The characters populating Ilian Metev’s 3/4 (read: Three Quarters) often walk and talk in pairs, but they are seldom framed together, the camera lingering on each as the separate halves of a whole that never quite comes into being. They are the three quarters of a family enjoying what is likely to be their last summer together: physics professor Todor (Todor Veltchev) and his two children, adolescent son Niki (Nikolay Mashalov), and his older sister Mila (Mila Mihova), a piano prodigy preparing for an audition which, should everything work out, could land her a place at a prestigious German conservatory. Mother is nowhere in sight. Mentioned only during a fleeting early exchange between Niki and Mila, she is the family’s missing quarter, an invisible figure whose absence feeds many of the anxieties dad and kids share but never truly discuss.
At once a time signature and an allusion to missing pieces, 3/4 is an aptly chosen title for a gracefully understated drama about a dysfunctional family struggling to find harmony. Premiering at the 70th Locarno Festival, where it nabbed the top prize in the Cineasti del Presente sidebar, 3/4 welcomes Metev’s directorial comeback five years after his festival darling Sofia’s Last Ambulance, yet feels like a debut of sorts, marking the 36-year-old documentarian’s first narrative feature to date. Calling it an abrupt shift from reality to fiction, however, is a bit of a stretch. Narrative as it may be, 3/4 retains a distinct documentary-like vibe, a naturalistic feeling amplified by Metev and co-scribe Betina Ip’s screenplay as well as Julian Atanassov’s cinematography.
Veltchev, Mashalov, and Mihova–all non-professional actors–engage in long conversations that span from everyday small talk to open-hearted musings on life, conjuring up what feels like an interesting mélange between a Hong Sang-soo drama and a Richard Linklater talk-and-walk feature. Mila’s blossoming talent is undermined by a chronic lack of confidence in her skills–insecurities her motherly piano teacher Simona (Simona Genkova) tries to address through heart-warming pep talks: “there’s nothing wrong with confidence if it’s deserved–and yours will be.” Niki’s hyperactivity plays out as a constant nagging and a penchant for the absurd: when he is not busy wandering around with his schoolmates, he walks Mila home after piano practice and subjects her to all sorts of mockeries along the way. It is a restlessness that seems to find its source both in his mother’s absence and his sister’s forthcoming departure, and stridently juxtaposes Niki’s exuberance with Mila’s introverted, anxious self. The kids are both struggling to survive a summer of changes, yet Todor seems to have no time and ears for their worries: immersed in his work, he looks more preoccupied for his students’ plans than his children’s own. If Niki experiences that itch to grow up you’d expect to find in a prepubescent kid, Todor’s affection toward his pupils belies a certain nostalgic flair for lost time, which Metev’s captures in all its loneliness and alienation in a late night get-together between teacher and students, one of 3/4’s most moving scenes.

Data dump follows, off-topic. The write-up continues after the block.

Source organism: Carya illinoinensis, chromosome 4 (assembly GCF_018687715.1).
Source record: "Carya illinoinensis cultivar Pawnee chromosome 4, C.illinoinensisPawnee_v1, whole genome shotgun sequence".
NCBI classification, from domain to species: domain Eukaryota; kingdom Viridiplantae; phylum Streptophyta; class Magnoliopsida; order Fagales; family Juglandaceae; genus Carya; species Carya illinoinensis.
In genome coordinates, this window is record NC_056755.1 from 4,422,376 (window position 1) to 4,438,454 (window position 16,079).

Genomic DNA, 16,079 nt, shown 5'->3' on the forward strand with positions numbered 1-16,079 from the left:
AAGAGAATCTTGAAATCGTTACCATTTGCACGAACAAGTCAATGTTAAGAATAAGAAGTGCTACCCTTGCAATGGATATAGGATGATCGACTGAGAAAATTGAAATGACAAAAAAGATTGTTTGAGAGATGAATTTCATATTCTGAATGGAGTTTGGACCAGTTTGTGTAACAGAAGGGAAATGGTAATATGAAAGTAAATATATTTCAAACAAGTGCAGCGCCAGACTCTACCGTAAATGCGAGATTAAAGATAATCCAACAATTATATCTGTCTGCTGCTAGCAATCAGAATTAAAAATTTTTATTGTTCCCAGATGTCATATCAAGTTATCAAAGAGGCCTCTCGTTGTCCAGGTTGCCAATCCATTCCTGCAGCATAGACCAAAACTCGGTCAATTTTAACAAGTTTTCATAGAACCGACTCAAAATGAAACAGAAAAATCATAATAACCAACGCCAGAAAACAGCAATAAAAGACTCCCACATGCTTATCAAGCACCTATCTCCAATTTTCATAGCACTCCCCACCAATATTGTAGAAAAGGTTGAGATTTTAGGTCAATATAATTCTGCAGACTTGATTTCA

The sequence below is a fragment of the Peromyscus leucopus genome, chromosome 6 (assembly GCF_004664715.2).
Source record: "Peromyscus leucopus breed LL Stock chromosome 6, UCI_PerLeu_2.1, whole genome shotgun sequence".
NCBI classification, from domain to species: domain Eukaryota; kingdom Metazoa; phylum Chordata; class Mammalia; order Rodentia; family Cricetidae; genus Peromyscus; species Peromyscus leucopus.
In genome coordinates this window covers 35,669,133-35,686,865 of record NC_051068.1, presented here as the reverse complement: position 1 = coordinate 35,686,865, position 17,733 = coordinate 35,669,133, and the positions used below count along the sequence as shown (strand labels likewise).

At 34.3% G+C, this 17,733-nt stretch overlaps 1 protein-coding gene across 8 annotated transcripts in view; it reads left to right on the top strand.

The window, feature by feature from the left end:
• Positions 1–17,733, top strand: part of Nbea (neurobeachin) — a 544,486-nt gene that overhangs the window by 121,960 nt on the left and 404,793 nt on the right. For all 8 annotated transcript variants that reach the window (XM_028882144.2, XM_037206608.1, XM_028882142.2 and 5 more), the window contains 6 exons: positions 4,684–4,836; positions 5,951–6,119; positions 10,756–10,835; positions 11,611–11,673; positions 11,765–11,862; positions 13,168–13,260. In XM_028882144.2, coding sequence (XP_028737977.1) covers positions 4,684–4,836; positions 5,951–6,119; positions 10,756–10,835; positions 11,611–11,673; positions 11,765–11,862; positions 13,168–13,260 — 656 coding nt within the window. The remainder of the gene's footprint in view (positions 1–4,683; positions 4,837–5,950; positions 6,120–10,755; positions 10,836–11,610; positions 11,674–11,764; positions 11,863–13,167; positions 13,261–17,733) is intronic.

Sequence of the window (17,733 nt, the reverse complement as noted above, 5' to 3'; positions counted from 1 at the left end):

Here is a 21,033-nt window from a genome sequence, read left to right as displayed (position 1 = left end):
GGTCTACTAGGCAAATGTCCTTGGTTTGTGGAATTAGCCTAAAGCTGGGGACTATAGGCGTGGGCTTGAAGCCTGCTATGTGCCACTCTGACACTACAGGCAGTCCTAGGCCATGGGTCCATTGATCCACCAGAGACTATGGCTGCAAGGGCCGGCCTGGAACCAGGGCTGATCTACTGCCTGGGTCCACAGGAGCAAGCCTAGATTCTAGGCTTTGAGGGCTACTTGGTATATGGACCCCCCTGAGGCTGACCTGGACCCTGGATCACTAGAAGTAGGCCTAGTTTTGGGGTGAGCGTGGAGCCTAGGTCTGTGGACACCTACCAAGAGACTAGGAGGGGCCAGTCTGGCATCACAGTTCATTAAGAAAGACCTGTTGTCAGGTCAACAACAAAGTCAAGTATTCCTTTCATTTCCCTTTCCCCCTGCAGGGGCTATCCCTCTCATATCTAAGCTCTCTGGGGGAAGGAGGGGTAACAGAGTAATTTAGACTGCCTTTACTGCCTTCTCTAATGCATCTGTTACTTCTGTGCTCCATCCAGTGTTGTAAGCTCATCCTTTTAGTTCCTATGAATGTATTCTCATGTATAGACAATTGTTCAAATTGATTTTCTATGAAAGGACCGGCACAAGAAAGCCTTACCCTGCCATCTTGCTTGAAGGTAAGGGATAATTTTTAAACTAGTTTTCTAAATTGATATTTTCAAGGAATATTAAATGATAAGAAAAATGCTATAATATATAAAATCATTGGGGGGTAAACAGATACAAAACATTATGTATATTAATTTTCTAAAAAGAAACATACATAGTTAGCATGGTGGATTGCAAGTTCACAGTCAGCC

That conversations emerge so organically and freely, as though improvised and captured on the spot, is courtesy of Metev’s decision to immerse his actors into what he called a “framework of ignorance.” Scenes were shot with the cast having some basic idea as to their characters’ goals and desires, but no clearly laid out script to adhere to. It is a choice which allows the feature to exude a peculiar observational character and turn into a slice-of-life multi-character ethnography. Adding to the sense of verisimilitude is Atanassov’s decision to rely exclusively on natural light, capturing the summer haze lingering above Sofia’s suburbs as a postcards-like memory. Metev’s own directing amplifies the feeling: when it does not track backward following the couples walking around Sofia, the camera often finds a spot inside closed environments–as in Todor’s house–and yet maintains a certain distance from the scene, hovering outside semi-closed doors and observing the characters from afar. There’s a sense of respect behind this, but also a certain nostalgia, as if Todor, Mila and Niki were themselves taking a step back to sit behind the camera and observe what may well be their last moments together before they all drift away.
It took me some time to spell out why 3/4 lingered in me long after I first saw it, and I think it comes down to this: the feeling of watching a film that, for just over 80 minutes, allows life to breathe through it. Narratively slight as it may be, 3/4 does not require big dramatic plot-twists nor grand socio-political commentaries to exist. A harmonious portrait of a family struggling to keep afloat, it unfolds at the same gentle rhythm father and kids struggle to synch back to. “Thinking of the bigger picture, we tend to accelerate – the point is to hold back,” piano teacher Simona reminds Mila halfway through a lesson. As the closing credits rolled, I couldn’t help but wonder whether Metev followed the same advice.
3/4 plays at New Directors/New Films 2018 on March 29 & 31.